\( n \)-ary relation

An \( n \)-ary relation on the sets \( X_{1} , X_{2} , \ldots , X_{n} \) is a subset \( R \) of their cartesian product, where we say that the relation holds between \( x_{1} , x_{2} , \ldots , x_{n} \) when \( \left ( x_{1} , x_{2} , \ldots , x_{n} \right ) \in R \)

Unary Relation

A unary relation \( R \) on X is a \( 1 \)-ary relation

Binary Relation

A binary relation \( R \) is a \( 2 \)-ary relation, when \( \left ( x , y \right ) \in R \), then we write \( x R y \) to say that \( x \) is related to \( y \).

Note: *A binary relation on \( X \times X \) is stated simply as a relation on \( X \)*

The Reverse of a Binary Relation

Suppose that \( R \) is a binary relation then
\[
\operatorname{ rev } \left( R \right) := \left\{ \left( y, x \right) : \left( x, y \right) \in R \right\}
\]

set filtered by a relation

Suppose that \( X \) is a set, and that \( R \) is a unary relation on \( X \), then we define \( X^{R} := \left \lbrace a \in X : a \in R \right \rbrace \)

reflexive relation

Given a binary relation \( R \) on \( X \), we say it is reflexive when every element of \( X \) is related to itself. Symbolically \( \forall x \in X , x R x \)

symmetric relation

Given a binary relation \( R \) on \( X \), we say it is symmetric if the relation goes both ways, that is for any \( x , y \in X \) if \( x R y \) then \( y R x \)

Anti-Symmetric Relation

Given a binary relation \( R \) on \( X \), we say it is anti-symmetric when for any \( x , y \in X \), if \( x R y \) and \( y R x \) we have that \( x = y \)

Asymmetric Relation

Given a binary relation \( R \) on \( X \), we say it is **asymmetric** when for any \( x , y \in X \), if \( x R y \) then it's false that \( y R x \).

Transitive Relation

Given a binary relation \( R \) on \( X \), we say it is transitive if for any \( x , y , z \in X \) if \( x R y \) and \( y R z \) then \( y R x \)

Equivalence Relation

An equivalence relation is a reflexive, symmetric and transitive relation

when \( R \) is an equivalence relation, we denote it by \( \sim \) instead of \( R \)

Connected Relation

Given a binary relation \( R \) on \( X \), we say it is **connected** if for any \( x, y \in X \) if \( x \neq y \) then \( x R y \) or \( y R x \)

Strongly Connected Relation

Given a binary relation \( R \) on \( X \), we say it is **strongly connected** if for any \( x, y \in X \) \( x R y \) or \( y R x \)

Equivalence Class

Given an equivalence relation \( \sim \) an equivalence class is a complete set of equivalent elements, which we denote by \( \left [ x \right ] \) which is defined to be the set \( \left \lbrace y \in X : y \sim x \right \rbrace \)

Congruences induce a Equivalence Relation

Fix \( n \in \mathbb{N}_{1} \), then relation on \( \mathbb{Z} \) by \( a R b \) if and only if \( a \% n = b \% n \) defines an equivalence relation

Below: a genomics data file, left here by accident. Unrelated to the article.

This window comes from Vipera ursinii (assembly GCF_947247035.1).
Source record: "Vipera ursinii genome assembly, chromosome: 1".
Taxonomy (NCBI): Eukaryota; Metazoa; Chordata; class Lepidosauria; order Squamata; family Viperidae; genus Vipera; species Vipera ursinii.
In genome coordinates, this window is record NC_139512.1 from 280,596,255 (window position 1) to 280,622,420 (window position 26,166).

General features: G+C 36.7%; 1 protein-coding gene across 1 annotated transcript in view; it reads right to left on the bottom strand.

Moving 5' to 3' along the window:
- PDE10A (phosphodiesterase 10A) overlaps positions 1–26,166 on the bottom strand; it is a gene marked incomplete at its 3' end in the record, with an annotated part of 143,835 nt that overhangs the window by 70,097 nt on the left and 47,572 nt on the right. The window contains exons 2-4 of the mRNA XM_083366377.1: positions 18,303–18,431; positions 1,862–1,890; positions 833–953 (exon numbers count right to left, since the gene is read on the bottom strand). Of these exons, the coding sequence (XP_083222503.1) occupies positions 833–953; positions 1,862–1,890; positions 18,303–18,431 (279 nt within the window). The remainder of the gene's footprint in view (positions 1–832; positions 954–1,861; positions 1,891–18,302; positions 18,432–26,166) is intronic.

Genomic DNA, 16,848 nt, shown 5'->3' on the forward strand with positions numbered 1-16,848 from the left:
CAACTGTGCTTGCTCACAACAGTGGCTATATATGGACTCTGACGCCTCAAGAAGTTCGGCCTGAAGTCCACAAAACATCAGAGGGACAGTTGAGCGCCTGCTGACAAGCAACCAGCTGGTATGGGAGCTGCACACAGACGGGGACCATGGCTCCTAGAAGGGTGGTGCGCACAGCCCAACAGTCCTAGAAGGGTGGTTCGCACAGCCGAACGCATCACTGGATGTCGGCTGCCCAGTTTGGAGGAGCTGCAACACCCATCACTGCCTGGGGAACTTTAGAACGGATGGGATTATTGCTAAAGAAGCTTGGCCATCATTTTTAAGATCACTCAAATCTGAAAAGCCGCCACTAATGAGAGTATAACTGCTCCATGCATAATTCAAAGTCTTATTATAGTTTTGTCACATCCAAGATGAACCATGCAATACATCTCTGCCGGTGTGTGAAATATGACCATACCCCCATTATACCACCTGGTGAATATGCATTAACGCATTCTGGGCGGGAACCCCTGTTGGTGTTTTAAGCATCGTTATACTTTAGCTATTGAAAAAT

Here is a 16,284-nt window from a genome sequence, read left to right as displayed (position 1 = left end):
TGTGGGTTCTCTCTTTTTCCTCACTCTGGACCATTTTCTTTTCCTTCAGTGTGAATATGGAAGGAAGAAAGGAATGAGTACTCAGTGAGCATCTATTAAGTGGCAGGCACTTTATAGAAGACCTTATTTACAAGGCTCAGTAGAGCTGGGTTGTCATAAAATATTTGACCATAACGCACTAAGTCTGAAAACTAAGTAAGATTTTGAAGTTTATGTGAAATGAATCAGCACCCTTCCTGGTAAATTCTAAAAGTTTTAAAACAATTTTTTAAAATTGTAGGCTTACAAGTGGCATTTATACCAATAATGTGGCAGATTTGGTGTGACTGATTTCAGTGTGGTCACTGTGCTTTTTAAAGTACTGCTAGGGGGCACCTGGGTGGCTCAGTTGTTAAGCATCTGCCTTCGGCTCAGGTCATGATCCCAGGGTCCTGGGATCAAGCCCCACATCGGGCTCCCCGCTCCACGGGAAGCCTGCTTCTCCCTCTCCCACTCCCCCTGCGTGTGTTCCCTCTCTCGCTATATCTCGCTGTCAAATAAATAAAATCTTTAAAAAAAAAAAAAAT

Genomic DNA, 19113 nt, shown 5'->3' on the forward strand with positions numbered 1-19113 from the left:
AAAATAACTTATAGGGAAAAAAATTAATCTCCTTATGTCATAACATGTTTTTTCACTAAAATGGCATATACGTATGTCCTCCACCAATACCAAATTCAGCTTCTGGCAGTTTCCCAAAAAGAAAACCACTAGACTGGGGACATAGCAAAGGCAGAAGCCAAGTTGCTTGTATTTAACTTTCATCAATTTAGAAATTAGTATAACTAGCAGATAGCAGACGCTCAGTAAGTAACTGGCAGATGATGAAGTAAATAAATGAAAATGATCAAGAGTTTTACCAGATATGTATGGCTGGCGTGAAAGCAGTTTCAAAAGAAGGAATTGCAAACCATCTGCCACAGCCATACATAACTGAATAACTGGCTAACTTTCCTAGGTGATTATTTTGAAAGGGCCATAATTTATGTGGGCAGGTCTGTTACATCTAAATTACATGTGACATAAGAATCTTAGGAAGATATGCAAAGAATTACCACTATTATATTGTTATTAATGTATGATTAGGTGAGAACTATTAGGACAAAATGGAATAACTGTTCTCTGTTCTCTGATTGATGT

Given any \( a \in G \), then clearly \( a \% n = a \% n \) so that \( a R a \), if \( a R b \), then \( a \% n = b \% n \) and then \( b \% n = a \% n \), finally if \( a \% n = b \% n \) and \( b \% n = c \% n \) therefore \( a \% n = c \% n \)

Partial Order

A partial order is a binary relation denoted by \( \le \) on a set \( X \) such that \( \le \) is reflexive, anti-symmetric and transitive relation.

Strict Partial Order

A strict partial order is a binary relation denoted by \( \lt \) on a set \( X \) such that \( \lt \) is transitive and asymmetric.

Every Partial Order Admits a Strict Partial Order

Suppose that \( \left( X , \le \right) \) is a partial order, then there exists a relation \( \lt \) such that \( \left( X, \lt \right) \) is a partial order such that
\[
a \lt b \iff \left( a \le b \land a \neq b \right)
\]

Consider the partial order \( \left( X, \le \right) \), since \( \le \) is a collection of tuples we just need to consider \( \lt = \le \setminus \left\{ \left( x, x \right) : x \in X \right\} \)

Comparable

Suppose \( R \) is a partial order, then elements \( a, b \in R \) are said to be **comparable** if \( a R b \) or \( b R a \), otherwise they are said to be **incomparable**

With the strict partial order \( \subset \) we can see that \( \left\{ 1 \right\} \) and \( \left\{ 2 \right\} \) are incomparable.

Total Order

A total order is a partial order which is strongly connected.

well order

A well order on a set \( S \) is a total order on \( S \) along with the property that every non-empty subset of \( S \) has a least element under this ordering

The Smallest Element of a Set is Unique

Supose that \( \left( S, \le \right) \) is a partial order, then the smallest element is unique

Suppose that there are two smallest elements \( a, b \in S\) since \( a \) is the smallest then \( a \le b \) and since \( b \) is the smallest then \( b \le a \) by transitivity \( a = b \) and so the smallest element is unique.